This is an abstract of a demo that RTI plans to have available at the RTI Connext Users Group meeting, to be held in London next month (http://www.rti.com/connextcon).
The Oasis Reference Architecture for Service Oriented Architecture defines the concepts surrounding service ‘reachability’, including the use of Federated Service Registries (what services are known about) and Service Repositories (what you need to know, to access a service). Once your Consumer knows what Services are available, and also how to attach to a given Service Interface, you’re now rocking that SOA. So how does that apply to a real-time SOA, using DDS?
If you sort of squint at it, the DDS anonymous DCPS Discovery protocol is a part of the Service Registry. For the Service Repository, Discovery also can supply you with the Types, but only supports the pub-sub integration pattern. There isn’t any automated, or standards-driven, protocol for doing this using DDS.
To get a full, Federated Registry-Repository (cf Figure 38, page 63 of the reference document linked above), you can implement a Service Discovery process. Using a well-known topic and type, you can search for suitable Service Interfaces (based on Search or Keywords, etc), determine what integration pattern a Service uses, find the Topics that are needed for it, and merge that information with the normal DCPS Discovery discovered information. The end result is to build, ad-hoc, the necessary infrastructure to accesses that Service’s Interface — without requiring a maintained Repository.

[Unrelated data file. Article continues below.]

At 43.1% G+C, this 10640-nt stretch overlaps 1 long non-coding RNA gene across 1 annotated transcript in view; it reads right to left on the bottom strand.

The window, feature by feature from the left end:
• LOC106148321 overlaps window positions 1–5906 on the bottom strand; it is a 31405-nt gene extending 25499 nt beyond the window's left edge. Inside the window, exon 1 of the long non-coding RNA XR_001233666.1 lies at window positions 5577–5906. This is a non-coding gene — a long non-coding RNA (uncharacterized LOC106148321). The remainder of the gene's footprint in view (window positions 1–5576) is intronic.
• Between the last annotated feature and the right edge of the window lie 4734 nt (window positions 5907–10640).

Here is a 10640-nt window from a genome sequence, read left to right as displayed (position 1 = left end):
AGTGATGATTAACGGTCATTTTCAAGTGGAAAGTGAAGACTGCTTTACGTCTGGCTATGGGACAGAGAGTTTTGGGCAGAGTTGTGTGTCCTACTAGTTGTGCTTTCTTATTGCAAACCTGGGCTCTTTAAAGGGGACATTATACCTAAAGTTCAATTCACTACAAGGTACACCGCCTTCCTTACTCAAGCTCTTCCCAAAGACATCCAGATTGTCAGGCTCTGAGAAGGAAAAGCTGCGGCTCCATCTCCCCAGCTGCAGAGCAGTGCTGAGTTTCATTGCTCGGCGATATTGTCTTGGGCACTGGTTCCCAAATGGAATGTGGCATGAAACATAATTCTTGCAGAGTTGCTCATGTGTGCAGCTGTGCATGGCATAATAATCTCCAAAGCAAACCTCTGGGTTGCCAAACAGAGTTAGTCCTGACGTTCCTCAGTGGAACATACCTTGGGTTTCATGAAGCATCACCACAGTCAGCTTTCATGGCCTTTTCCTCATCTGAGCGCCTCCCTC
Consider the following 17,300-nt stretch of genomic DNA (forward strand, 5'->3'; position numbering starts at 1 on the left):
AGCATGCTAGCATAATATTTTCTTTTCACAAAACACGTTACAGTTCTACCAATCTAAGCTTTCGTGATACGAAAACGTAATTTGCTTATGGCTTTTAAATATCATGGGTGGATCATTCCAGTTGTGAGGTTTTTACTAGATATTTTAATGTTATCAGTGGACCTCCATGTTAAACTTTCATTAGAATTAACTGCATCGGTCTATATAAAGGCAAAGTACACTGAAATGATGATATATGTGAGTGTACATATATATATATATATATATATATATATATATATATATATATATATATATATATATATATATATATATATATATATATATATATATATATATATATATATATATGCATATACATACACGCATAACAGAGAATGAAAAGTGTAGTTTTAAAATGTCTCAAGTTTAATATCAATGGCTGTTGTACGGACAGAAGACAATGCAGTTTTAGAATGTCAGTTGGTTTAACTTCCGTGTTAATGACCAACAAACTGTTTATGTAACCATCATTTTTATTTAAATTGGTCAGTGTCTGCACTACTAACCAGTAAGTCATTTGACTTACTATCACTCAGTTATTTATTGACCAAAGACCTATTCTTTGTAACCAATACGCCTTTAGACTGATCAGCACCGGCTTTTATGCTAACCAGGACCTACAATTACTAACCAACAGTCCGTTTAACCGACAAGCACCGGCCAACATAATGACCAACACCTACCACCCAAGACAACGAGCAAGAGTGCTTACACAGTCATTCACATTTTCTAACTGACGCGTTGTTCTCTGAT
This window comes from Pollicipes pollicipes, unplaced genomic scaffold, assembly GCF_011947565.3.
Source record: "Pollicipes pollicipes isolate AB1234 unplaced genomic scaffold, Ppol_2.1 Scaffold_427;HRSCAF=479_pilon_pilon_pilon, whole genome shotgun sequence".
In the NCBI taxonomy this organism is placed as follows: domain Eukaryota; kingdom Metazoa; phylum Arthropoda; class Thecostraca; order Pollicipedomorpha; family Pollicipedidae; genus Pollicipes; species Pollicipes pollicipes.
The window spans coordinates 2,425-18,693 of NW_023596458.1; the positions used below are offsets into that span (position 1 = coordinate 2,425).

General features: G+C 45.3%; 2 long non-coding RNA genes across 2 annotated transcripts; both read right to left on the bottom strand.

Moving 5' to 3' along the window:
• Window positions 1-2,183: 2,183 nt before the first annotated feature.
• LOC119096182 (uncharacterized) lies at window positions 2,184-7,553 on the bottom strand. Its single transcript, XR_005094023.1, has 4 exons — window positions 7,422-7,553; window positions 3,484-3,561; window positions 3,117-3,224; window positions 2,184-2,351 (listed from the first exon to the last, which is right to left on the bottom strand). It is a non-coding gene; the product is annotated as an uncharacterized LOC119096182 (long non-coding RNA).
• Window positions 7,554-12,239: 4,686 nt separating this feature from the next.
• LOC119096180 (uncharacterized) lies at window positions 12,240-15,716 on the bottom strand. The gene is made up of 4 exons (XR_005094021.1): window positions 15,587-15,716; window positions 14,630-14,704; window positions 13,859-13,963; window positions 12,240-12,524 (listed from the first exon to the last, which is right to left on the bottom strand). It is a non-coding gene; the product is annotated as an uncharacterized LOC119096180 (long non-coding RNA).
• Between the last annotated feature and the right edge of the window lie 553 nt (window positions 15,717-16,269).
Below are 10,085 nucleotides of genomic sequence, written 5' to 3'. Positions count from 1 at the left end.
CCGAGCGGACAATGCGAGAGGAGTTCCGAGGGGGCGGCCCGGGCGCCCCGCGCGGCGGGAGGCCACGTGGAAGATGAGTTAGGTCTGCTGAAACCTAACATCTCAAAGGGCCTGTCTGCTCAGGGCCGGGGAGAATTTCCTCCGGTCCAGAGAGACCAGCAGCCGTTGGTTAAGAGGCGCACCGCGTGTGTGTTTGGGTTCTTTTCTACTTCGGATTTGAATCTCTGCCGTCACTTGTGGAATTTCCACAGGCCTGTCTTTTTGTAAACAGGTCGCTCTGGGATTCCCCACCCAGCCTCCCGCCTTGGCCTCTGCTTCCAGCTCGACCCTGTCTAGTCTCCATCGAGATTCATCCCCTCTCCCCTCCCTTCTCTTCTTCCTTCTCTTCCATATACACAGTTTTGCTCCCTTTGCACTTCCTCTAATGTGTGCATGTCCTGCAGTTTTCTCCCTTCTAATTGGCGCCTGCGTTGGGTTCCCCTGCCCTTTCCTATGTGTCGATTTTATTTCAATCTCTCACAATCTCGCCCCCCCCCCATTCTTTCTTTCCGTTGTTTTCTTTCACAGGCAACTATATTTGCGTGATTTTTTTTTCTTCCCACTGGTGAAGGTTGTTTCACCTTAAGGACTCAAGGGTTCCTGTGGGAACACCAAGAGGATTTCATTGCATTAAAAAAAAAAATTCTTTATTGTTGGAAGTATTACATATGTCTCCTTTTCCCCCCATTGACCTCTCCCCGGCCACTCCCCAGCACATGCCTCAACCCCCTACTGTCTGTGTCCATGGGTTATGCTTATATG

For the London Connext Conference, RTI has a Raspberry Pi with an attached Pressure/Altimeter/Temperature sensor that publishes using pub/sub. A service starts up and subscribes to the PAT data, which it then offers (as a Service Interface) via Request/Reply and “Last Value Cache” QoS. The Service publishes a provision instance, loaded from an XML file, on a well known topic (“Service Provision”). The instance includes particulars of the Service Interface: This service uses Simple Request Reply, This is the Request Topic, the Reply Topic, with respective topic Type names, these are my human defined keywords.
A service consumer can now query the “Service Provision” topic using a content filter on the keywords, to find an arbitrary Temperature Service, identify that it is Simple Request/Reply, create the necessary Request writers and Reply readers (using the Types from normal Discovery process), make a request and process the reply. The only foreknowledge the Consumer has, is that there may be a Temperature sensor on the network that uses a specific set of keywords.